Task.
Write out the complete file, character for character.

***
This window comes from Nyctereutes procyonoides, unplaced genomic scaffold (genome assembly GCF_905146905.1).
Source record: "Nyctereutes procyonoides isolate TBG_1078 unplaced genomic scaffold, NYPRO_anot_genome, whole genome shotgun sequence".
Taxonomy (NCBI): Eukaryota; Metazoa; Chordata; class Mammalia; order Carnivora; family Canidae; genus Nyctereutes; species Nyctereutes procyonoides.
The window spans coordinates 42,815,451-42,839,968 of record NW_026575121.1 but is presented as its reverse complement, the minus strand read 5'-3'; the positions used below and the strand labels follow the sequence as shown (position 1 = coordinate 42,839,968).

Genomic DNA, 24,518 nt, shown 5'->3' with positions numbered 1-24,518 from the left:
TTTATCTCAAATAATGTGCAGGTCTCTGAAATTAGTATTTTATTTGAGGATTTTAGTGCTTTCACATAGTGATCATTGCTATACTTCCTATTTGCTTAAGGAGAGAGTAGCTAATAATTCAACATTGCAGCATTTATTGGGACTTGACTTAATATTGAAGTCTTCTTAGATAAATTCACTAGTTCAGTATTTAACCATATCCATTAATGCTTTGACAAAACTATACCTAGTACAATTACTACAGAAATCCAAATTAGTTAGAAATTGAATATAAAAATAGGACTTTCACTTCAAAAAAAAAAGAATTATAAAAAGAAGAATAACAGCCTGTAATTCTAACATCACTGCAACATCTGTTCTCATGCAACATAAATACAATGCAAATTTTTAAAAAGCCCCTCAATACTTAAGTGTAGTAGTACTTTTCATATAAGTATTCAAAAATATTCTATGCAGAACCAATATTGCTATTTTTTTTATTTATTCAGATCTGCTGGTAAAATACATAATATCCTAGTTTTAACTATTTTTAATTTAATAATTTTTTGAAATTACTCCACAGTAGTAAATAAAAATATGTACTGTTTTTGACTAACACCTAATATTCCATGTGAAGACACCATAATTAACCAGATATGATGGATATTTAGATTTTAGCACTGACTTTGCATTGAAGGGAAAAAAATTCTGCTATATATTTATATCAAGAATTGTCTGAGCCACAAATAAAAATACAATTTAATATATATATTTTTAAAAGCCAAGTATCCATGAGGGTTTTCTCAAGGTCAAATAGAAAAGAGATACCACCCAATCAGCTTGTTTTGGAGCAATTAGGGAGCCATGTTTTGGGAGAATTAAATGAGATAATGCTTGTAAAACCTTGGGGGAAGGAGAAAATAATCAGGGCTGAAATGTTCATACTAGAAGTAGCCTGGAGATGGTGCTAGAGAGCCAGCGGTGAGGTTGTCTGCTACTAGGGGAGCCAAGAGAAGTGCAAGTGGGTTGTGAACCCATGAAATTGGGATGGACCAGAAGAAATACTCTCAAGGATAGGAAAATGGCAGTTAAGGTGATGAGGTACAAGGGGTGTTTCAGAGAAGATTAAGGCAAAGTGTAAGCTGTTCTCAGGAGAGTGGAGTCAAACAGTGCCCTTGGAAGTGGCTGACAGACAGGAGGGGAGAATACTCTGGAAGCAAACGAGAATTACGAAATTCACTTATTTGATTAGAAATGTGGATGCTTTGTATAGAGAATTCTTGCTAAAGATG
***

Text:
This window comes from Nyctereutes procyonoides, unplaced genomic scaffold (genome assembly GCF_905146905.1).
Source record: "Nyctereutes procyonoides isolate TBG_1078 unplaced genomic scaffold, NYPRO_anot_genome, whole genome shotgun sequence".
Taxonomy (NCBI): Eukaryota; Metazoa; Chordata; class Mammalia; order Carnivora; family Canidae; genus Nyctereutes; species Nyctereutes procyonoides.
The window spans coordinates 42,815,451-42,839,968 of record NW_026575121.1 but is presented as its reverse complement, the minus strand read 5'-3'; the positions used below and the strand labels follow the sequence as shown (position 1 = coordinate 42,839,968).

Genomic DNA, 24,518 nt, shown 5'->3' with positions numbered 1-24,518 from the left:
TTTATCTCAAATAATGTGCAGGTCTCTGAAATTAGTATTTTATTTGAGGATTTTAGTGCTTTCACATAGTGATCATTGCTATACTTCCTATTTGCTTAAGGAGAGAGTAGCTAATAATTCAACATTGCAGCATTTATTGGGACTTGACTTAATATTGAAGTCTTCTTAGATAAATTCACTAGTTCAGTATTTAACCATATCCATTAATGCTTTGACAAAACTATACCTAGTACAATTACTACAGAAATCCAAATTAGTTAGAAATTGAATATAAAAATAGGACTTTCACTTCAAAAAAAAAAGAATTATAAAAAGAAGAATAACAGCCTGTAATTCTAACATCACTGCAACATCTGTTCTCATGCAACATAAATACAATGCAAATTTTTAAAAAGCCCCTCAATACTTAAGTGTAGTAGTACTTTTCATATAAGTATTCAAAAATATTCTATGCAGAACCAATATTGCTATTTTTTTTATTTATTCAGATCTGCTGGTAAAATACATAATATCCTAGTTTTAACTATTTTTAATTTAATAATTTTTTGAAATTACTCCACAGTAGTAAATAAAAATATGTACTGTTTTTGACTAACACCTAATATTCCATGTGAAGACACCATAATTAACCAGATATGATGGATATTTAGATTTTAGCACTGACTTTGCATTGAAGGGAAAAAAATTCTGCTATATATTTATATCAAGAATTGTCTGAGCCACAAATAAAAATACAATTTAATATATATATTTTTAAAAGCCAAGTATCCATGAGGGTTTTCTCAAGGTCAAATAGAAAAGAGATACCACCCAATCAGCTTGTTTTGGAGCAATTAGGGAGCCATGTTTTGGGAGAATTAAATGAGATAATGCTTGTAAAACCTTGGGGGAAGGAGAAAATAATCAGGGCTGAAATGTTCATACTAGAAGTAGCCTGGAGATGGTGCTAGAGAGCCAGCGGTGAGGTTGTCTGCTACTAGGGGAGCCAAGAGAAGTGCAAGTGGGTTGTGAACCCATGAAATTGGGATGGACCAGAAGAAATACTCTCAAGGATAGGAAAATGGCAGTTAAGGTGATGAGGTACAAGGGGTGTTTCAGAGAAGATTAAGGCAAAGTGTAAGCTGTTCTCAGGAGAGTGGAGTCAAACAGTGCCCTTGGAAGTGGCTGACAGACAGGAGGGGAGAATACTCTGGAAGCAAACGAGAATTACGAAATTCACTTATTTGATTAGAAATGTGGATGCTTTGTATAGAGAATTCTTGCTAAAGATG